Feeding: Requires a well balanced diet of meaty foods such as feeder shrimp, flake foods, pellet foods, marine flesh, bloodworms, and depending on its size, live feeder fish.

Level of Care: Moderate

Reef CompatibilityExcellent

Approximate Purchase Size: 1"


$24.99 ea. ~ 3 for $69.99


Aquarium Conditioned
Red Spotted Pajama Cardinals

Sphaeramia nematoptera
Picture of Red Spotted Pajama Cardinal Fish, Sphaeramia nematoptera

Description: A hardy and peaceful fish that can live many years in a marine aquarium, the Pajama cardinal fish (Sphaeramia nematoptera) is a species of fish belonging to the Apogonidae family. It is a popular aquarium fish. It grows to a total length of about 2.5 inches and features distinctive red eyes and a broad dark vertical 'waistband' with scattered red spots toward the tail with a rainbow of other colors around the boday. It is considered to be of low vulnerability, and is distributed throughout much of the West Pacific, from Java to Fiji, and from the Ryukyu Islands south to the Great Barrier Reef. It will typically not bother other fish, or invertebrates and is therefore considered reef safe. As they are a social fish, it is common to keep them in groups of five or more. They have been known to breed in captivity, unlike most marine fish, but captive bred specimens are only rarely available. Interesting fact: If they are kept with a long spined sea urchin they will hide among the spines when they feel threatened.

Tank Recommendations: Red Spotted Pajama Cardinal fish should be kept in small schools in suitably sized aquariums of at least 30 gallons. Because the Spotted Cardinalfish is a slow and methodical swimmer, it should be housed with peaceful tankmates and offered a plethora of hiding places amongst rockwork or plants. Most Spotted Cardinal fish will tend to hide in sea grass or other plants. Some may also camouflage themselves against long spined sea urchins. Like many other schooling fish, the Spotted Cardinal fish will form a strict hierarchy when kept in small groups within the aquarium. However, unlike some social fish, this member of the Apogonidae family does not use aggression to exert dominance over other cardinalfish.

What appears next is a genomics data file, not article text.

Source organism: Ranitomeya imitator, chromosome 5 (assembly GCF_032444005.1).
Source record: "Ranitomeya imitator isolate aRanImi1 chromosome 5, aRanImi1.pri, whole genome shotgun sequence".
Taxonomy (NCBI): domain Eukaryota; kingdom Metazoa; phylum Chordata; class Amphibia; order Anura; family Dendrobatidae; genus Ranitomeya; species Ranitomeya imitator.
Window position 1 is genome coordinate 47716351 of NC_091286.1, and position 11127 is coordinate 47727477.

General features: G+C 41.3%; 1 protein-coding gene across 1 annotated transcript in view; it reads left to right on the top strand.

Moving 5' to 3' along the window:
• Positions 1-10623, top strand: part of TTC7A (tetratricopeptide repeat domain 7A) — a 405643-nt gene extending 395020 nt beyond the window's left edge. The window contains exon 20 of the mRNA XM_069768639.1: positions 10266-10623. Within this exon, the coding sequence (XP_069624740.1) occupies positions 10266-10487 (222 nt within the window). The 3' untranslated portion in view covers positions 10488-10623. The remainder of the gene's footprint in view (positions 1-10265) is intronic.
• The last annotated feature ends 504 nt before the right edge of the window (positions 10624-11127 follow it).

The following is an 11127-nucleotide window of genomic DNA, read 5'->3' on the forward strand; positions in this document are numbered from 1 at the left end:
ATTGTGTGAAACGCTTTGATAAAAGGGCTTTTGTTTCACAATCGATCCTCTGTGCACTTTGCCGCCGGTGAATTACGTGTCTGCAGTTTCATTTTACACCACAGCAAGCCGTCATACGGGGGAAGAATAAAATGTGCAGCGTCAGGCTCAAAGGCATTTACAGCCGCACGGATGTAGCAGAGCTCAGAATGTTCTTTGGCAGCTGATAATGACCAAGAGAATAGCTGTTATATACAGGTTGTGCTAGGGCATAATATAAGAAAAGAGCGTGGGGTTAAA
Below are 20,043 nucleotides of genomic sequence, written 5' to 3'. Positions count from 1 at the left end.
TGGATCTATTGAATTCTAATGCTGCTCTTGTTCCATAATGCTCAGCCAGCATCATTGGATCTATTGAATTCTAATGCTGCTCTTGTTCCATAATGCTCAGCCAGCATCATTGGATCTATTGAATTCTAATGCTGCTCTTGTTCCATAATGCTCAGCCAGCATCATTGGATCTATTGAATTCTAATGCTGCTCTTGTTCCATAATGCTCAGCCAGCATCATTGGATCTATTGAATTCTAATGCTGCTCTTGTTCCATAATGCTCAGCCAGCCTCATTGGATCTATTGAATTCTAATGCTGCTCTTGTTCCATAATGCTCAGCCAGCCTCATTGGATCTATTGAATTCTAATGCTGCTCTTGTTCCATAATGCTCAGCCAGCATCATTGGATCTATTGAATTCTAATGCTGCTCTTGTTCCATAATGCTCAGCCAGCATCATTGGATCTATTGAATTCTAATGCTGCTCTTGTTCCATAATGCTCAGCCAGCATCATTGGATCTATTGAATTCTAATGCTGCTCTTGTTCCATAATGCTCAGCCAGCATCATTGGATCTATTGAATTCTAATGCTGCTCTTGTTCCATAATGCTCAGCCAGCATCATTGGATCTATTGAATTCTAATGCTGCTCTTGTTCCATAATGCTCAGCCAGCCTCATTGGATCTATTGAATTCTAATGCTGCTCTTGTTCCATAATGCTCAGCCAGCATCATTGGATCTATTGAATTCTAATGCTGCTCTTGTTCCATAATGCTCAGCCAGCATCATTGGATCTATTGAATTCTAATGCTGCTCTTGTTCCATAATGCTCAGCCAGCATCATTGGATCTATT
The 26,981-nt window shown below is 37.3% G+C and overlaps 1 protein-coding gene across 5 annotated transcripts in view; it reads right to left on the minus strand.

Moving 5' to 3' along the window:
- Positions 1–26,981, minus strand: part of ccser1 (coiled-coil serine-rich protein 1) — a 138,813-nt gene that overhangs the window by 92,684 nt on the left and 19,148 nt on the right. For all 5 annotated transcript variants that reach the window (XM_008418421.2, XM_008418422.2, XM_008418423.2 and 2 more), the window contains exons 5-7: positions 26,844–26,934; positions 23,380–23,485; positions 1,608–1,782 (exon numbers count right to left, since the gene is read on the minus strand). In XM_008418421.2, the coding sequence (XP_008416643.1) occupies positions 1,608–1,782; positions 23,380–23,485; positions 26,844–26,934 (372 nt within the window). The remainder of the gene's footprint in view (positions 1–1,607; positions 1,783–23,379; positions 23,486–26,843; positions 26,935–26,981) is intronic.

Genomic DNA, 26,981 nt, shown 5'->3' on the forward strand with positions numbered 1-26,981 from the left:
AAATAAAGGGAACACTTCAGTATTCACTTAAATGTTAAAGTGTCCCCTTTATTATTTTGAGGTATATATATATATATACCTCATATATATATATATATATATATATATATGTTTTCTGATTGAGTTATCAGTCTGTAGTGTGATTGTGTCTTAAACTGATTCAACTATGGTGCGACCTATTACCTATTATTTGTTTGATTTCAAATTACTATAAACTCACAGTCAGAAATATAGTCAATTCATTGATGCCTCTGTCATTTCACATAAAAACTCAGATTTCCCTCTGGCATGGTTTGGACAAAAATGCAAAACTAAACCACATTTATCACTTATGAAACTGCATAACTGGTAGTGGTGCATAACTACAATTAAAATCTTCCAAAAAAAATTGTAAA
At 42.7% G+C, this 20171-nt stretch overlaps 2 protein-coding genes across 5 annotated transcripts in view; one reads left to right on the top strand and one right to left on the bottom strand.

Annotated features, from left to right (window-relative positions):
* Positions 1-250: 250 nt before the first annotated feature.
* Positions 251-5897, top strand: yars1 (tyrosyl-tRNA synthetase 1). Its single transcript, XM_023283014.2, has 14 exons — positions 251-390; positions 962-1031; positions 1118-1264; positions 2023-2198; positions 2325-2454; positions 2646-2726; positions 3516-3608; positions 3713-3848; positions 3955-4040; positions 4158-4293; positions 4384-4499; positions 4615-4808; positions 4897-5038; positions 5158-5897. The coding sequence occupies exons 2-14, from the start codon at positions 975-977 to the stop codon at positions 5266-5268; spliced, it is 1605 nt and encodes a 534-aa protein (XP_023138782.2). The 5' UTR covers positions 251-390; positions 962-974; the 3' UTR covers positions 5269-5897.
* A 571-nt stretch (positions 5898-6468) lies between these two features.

Feeding:The Spotted Cardinal fish requires a well balanced diet of meaty foods such as feeder shrimp, flake foods, pellet foods, marine flesh, bloodworms, and depending on its size, live feeder fish.
Level of Care: Easy

Reef Compatibility Excellent
Approximate Purchase Size: 1" to 1-1/2"

$15.99 ea. ~ 3 for $45.99

Captive Bred
Red Spotted Pajama Cardinals

Sphaeramia nematoptera
Picture of Captive Bred Red Spotted Pajama Cardinal Fish, Sphaeramia nematoptera

Description: ORA is the first hatchery to successfully commercially breed this colorful Cardinal. Like other Cardinals they are mouth brooders however the larvae do not develop in the mouth. They are released upon hatch and are among the most challenging larvae to work with. Most hobbyists assume that all Cardinals reproduce just like a Banggai Cardinal and often overlook the significance of the availability of other more difficult species. They grow to a total length of about 2.5 inches and feature distinctive red eyes and a broad dark vertical 'waistband' with scattered red spots toward the tail with a rainbow of other colors around the body. They typically will not bother other fish, or invertebrates and are considered reef safe. As a social fish, it is common to keep them in groups of five or more. Interesting fact: If they are kept with a long spined sea urchin they will hide among the spines when they feel threatened.

Tank Recommendations: Red Spotted Pajama Cardinal fish should be kept in small schools in suitably sized aquariums of at least 30 gallons. Because the Red Spotted Cardinalfish is a slow and methodical swimmer, it should be housed with peaceful tank mates and offered a plethora of hiding places amongst rockwork or plants. Most Spotted Cardinal fish will tend to hide in sea grass or other plants. Some may also camouflage themselves against long spined sea urchins. Like many other schooling fish, the Spotted Cardinal fish will form a strict hierarchy when kept in small groups within the aquarium. However, unlike some social fish, this member of the Apogonidae family does not use aggression to exert dominance over other cardinalfish.

Feeding:The Spotted Cardinal fish requires a well balanced diet of meaty foods such as feeder shrimp, flake foods, pellet foods, marine flesh, bloodworms, and depending on its size, live feeder fish.
Level of Care: Easy

Reef Compatibility Excellent
Approximate Purchase Size: 3/4" to 1"

$21.99 ea. ~ 3 for $59.99